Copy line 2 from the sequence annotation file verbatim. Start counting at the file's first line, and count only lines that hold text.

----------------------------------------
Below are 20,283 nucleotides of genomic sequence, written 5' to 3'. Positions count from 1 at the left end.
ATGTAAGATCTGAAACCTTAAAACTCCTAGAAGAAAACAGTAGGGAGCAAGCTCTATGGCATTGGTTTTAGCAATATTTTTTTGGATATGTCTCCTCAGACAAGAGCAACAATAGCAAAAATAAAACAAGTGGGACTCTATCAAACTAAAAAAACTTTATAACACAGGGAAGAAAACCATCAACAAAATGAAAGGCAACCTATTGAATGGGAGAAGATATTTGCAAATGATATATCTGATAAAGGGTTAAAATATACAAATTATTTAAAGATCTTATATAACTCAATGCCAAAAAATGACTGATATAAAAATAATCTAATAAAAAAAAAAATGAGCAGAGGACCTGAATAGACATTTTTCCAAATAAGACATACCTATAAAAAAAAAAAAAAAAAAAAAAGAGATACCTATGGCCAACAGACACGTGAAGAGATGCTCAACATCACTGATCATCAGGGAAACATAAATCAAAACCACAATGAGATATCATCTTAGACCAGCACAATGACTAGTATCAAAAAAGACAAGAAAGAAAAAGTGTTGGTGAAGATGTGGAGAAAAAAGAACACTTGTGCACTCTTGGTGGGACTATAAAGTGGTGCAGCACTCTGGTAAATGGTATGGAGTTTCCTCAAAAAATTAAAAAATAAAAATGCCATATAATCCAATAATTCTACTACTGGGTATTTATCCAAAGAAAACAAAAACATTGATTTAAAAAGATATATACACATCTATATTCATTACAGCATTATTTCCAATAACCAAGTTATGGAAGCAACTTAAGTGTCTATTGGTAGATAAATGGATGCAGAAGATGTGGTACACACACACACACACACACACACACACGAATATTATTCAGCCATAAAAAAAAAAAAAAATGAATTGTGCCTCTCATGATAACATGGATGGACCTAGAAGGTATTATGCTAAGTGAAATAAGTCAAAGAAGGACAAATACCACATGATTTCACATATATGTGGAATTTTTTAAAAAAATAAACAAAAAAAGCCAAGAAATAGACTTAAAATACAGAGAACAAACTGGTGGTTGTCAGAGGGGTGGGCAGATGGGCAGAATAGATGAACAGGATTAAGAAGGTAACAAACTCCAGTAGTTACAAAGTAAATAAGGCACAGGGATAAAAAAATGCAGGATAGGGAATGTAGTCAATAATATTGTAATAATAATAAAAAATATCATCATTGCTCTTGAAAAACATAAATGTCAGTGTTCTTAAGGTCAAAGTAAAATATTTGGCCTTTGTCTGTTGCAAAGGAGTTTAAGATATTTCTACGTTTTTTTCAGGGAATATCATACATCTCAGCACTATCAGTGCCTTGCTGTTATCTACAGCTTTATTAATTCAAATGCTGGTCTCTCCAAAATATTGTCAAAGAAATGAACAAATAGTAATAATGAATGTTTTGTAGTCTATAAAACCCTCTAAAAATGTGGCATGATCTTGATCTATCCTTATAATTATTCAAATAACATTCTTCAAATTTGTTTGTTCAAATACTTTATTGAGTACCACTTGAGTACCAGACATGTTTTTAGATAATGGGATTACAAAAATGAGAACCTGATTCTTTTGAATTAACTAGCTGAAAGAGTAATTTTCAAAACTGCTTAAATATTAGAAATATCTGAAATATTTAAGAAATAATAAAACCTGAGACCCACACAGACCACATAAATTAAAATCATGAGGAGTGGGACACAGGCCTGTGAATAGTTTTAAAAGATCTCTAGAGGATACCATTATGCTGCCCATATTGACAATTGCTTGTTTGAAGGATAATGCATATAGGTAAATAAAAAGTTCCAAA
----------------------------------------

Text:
ATGTAAGATCTGAAACCTTAAAACTCCTAGAAGAAAACAGTAGGGAGCAAGCTCTATGGCATTGGTTTTAGCAATATTTTTTTGGATATGTCTCCTCAGACAAGAGCAACAATAGCAAAAATAAAACAAGTGGGACTCTATCAAACTAAAAAAACTTTATAACACAGGGAAGAAAACCATCAACAAAATGAAAGGCAACCTATTGAATGGGAGAAGATATTTGCAAATGATATATCTGATAAAGGGTTAAAATATACAAATTATTTAAAGATCTTATATAACTCAATGCCAAAAAATGACTGATATAAAAATAATCTAATAAAAAAAAAAATGAGCAGAGGACCTGAATAGACATTTTTCCAAATAAGACATACCTATAAAAAAAAAAAAAAAAAAAAAAGAGATACCTATGGCCAACAGACACGTGAAGAGATGCTCAACATCACTGATCATCAGGGAAACATAAATCAAAACCACAATGAGATATCATCTTAGACCAGCACAATGACTAGTATCAAAAAAGACAAGAAAGAAAAAGTGTTGGTGAAGATGTGGAGAAAAAAGAACACTTGTGCACTCTTGGTGGGACTATAAAGTGGTGCAGCACTCTGGTAAATGGTATGGAGTTTCCTCAAAAAATTAAAAAATAAAAATGCCATATAATCCAATAATTCTACTACTGGGTATTTATCCAAAGAAAACAAAAACATTGATTTAAAAAGATATATACACATCTATATTCATTACAGCATTATTTCCAATAACCAAGTTATGGAAGCAACTTAAGTGTCTATTGGTAGATAAATGGATGCAGAAGATGTGGTACACACACACACACACACACACACACACGAATATTATTCAGCCATAAAAAAAAAAAAAAATGAATTGTGCCTCTCATGATAACATGGATGGACCTAGAAGGTATTATGCTAAGTGAAATAAGTCAAAGAAGGACAAATACCACATGATTTCACATATATGTGGAATTTTTTAAAAAAATAAACAAAAAAAGCCAAGAAATAGACTTAAAATACAGAGAACAAACTGGTGGTTGTCAGAGGGGTGGGCAGATGGGCAGAATAGATGAACAGGATTAAGAAGGTAACAAACTCCAGTAGTTACAAAGTAAATAAGGCACAGGGATAAAAAAATGCAGGATAGGGAATGTAGTCAATAATATTGTAATAATAATAAAAAATATCATCATTGCTCTTGAAAAACATAAATGTCAGTGTTCTTAAGGTCAAAGTAAAATATTTGGCCTTTGTCTGTTGCAAAGGAGTTTAAGATATTTCTACGTTTTTTTCAGGGAATATCATACATCTCAGCACTATCAGTGCCTTGCTGTTATCTACAGCTTTATTAATTCAAATGCTGGTCTCTCCAAAATATTGTCAAAGAAATGAACAAATAGTAATAATGAATGTTTTGTAGTCTATAAAACCCTCTAAAAATGTGGCATGATCTTGATCTATCCTTATAATTATTCAAATAACATTCTTCAAATTTGTTTGTTCAAATACTTTATTGAGTACCACTTGAGTACCAGACATGTTTTTAGATAATGGGATTACAAAAATGAGAACCTGATTCTTTTGAATTAACTAGCTGAAAGAGTAATTTTCAAAACTGCTTAAATATTAGAAATATCTGAAATATTTAAGAAATAATAAAACCTGAGACCCACACAGACCACATAAATTAAAATCATGAGGAGTGGGACACAGGCCTGTGAATAGTTTTAAAAGATCTCTAGAGGATACCATTATGCTGCCCATATTGACAATTGCTTGTTTGAAGGATAATGCATATAGGTAAATAAAAAGTTCCAAA